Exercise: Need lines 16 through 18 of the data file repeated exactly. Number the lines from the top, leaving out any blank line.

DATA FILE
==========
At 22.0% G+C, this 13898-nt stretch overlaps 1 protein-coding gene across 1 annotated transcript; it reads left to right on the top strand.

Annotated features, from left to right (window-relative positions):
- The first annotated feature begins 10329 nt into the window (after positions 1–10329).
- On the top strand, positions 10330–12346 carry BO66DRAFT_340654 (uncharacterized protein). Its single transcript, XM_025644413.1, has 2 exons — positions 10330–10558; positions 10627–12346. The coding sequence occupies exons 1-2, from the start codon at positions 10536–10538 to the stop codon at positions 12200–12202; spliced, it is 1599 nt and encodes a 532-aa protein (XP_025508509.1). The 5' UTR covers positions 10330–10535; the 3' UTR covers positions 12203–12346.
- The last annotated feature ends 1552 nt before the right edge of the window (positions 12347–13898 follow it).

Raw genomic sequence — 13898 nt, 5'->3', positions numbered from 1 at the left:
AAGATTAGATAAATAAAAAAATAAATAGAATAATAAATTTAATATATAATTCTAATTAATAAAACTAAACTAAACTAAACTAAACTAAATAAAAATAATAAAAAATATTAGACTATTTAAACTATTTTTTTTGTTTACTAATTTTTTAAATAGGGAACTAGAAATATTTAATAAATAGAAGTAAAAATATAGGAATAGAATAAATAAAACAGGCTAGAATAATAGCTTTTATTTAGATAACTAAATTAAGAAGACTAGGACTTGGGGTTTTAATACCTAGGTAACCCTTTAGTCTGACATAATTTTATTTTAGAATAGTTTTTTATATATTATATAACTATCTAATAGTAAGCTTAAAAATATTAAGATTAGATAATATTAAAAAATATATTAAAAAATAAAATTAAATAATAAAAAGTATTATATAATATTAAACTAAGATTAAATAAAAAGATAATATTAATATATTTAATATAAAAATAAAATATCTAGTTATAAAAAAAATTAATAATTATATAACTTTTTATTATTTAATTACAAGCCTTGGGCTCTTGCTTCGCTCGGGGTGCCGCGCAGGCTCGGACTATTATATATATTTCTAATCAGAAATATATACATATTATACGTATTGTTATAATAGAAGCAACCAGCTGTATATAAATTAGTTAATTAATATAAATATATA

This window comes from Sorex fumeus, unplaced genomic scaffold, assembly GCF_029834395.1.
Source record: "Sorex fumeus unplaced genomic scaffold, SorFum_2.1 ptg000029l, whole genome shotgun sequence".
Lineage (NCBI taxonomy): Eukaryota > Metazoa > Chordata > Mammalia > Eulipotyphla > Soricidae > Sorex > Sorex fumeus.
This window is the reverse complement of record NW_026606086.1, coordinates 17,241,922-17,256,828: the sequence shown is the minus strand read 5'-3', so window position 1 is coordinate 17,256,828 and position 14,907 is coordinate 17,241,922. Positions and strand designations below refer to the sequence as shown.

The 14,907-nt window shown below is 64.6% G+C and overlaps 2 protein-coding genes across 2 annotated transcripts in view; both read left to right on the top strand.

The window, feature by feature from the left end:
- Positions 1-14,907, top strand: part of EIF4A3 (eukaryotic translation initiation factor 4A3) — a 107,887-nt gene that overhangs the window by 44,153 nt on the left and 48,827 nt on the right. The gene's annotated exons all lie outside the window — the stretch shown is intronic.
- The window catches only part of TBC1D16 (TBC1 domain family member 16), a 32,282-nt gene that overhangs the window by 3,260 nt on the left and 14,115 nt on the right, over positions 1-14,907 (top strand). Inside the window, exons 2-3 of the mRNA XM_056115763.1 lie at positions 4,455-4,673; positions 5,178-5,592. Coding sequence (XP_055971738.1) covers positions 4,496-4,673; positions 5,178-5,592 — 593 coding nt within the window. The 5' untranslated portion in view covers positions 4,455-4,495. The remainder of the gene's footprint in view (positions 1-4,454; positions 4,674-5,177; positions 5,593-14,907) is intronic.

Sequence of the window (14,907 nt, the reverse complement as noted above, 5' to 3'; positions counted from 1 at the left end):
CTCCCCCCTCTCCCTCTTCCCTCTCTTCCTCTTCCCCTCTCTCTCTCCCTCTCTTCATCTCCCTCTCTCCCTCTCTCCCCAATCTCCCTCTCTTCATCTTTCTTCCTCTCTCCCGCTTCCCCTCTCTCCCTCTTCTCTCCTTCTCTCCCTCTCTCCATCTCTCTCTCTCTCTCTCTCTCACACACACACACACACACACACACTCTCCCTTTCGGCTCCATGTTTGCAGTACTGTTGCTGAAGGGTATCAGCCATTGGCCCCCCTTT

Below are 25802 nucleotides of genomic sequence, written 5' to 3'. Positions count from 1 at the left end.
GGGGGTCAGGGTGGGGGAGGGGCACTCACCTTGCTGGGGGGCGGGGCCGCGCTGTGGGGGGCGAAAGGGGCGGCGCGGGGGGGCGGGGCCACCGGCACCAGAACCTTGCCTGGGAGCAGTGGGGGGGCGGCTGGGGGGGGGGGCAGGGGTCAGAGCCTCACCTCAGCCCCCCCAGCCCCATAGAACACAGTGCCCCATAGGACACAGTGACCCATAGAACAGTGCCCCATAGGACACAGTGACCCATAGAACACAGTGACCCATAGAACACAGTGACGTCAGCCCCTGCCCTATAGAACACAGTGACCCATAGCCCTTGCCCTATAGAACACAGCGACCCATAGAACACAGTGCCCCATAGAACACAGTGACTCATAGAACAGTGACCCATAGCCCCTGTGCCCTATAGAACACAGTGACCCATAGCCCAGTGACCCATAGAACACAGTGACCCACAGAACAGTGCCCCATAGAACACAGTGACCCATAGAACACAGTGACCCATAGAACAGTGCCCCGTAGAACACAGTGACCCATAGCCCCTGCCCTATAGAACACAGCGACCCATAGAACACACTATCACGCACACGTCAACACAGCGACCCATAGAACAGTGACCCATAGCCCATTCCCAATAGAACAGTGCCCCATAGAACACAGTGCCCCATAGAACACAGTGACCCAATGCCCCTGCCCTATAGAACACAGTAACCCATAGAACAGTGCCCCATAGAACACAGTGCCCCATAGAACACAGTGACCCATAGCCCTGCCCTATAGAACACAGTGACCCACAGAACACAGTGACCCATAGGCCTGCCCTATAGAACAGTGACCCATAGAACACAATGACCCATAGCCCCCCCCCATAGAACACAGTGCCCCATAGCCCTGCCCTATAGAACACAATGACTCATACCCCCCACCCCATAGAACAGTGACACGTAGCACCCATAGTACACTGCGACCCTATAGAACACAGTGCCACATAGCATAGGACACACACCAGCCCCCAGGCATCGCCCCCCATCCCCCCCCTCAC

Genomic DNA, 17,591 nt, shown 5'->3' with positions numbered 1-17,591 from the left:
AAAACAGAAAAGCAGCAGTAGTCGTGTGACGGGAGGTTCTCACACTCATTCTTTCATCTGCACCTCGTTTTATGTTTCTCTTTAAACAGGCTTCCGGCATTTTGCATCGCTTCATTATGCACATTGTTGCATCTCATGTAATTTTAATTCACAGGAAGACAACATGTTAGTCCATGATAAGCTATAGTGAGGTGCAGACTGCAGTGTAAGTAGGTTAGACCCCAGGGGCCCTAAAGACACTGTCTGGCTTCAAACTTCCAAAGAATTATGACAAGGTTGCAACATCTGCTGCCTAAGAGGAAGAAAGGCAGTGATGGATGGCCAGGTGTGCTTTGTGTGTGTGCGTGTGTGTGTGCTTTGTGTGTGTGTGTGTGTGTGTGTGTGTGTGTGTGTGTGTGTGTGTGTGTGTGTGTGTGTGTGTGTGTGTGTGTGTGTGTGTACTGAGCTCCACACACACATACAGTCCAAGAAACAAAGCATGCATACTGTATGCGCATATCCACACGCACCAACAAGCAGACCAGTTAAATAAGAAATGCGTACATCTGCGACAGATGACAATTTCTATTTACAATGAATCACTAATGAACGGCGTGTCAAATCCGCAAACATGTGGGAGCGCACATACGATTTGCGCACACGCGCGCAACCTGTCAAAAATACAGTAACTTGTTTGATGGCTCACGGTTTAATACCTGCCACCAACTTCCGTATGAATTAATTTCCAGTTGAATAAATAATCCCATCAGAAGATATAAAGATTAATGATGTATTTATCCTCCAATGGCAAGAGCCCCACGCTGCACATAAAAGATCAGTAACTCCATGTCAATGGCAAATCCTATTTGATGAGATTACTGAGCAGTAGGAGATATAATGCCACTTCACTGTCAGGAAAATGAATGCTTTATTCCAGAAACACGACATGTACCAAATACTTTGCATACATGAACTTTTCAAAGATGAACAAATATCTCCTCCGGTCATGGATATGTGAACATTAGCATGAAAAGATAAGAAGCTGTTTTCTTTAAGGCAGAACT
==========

Sequence of the window (14,907 nt, the reverse complement as noted above, 5' to 3'; positions counted from 1 at the left end):
CTCCCCCCTCTCCCTCTTCCCTCTCTTCCTCTTCCCCTCTCTCTCTCCCTCTCTTCATCTCCCTCTCTCCCTCTCTCCCCAATCTCCCTCTCTTCATCTTTCTTCCTCTCTCCCGCTTCCCCTCTCTCCCTCTTCTCTCCTTCTCTCCCTCTCTCCATCTCTCTCTCTCTCTCTCTCTCACACACACACACACACACACACACTCTCCCTTTCGGCTCCATGTTTGCAGTACTGTTGCTGAAGGGTATCAGCCATTGGCCCCCCTTT

Below are 25802 nucleotides of genomic sequence, written 5' to 3'. Positions count from 1 at the left end.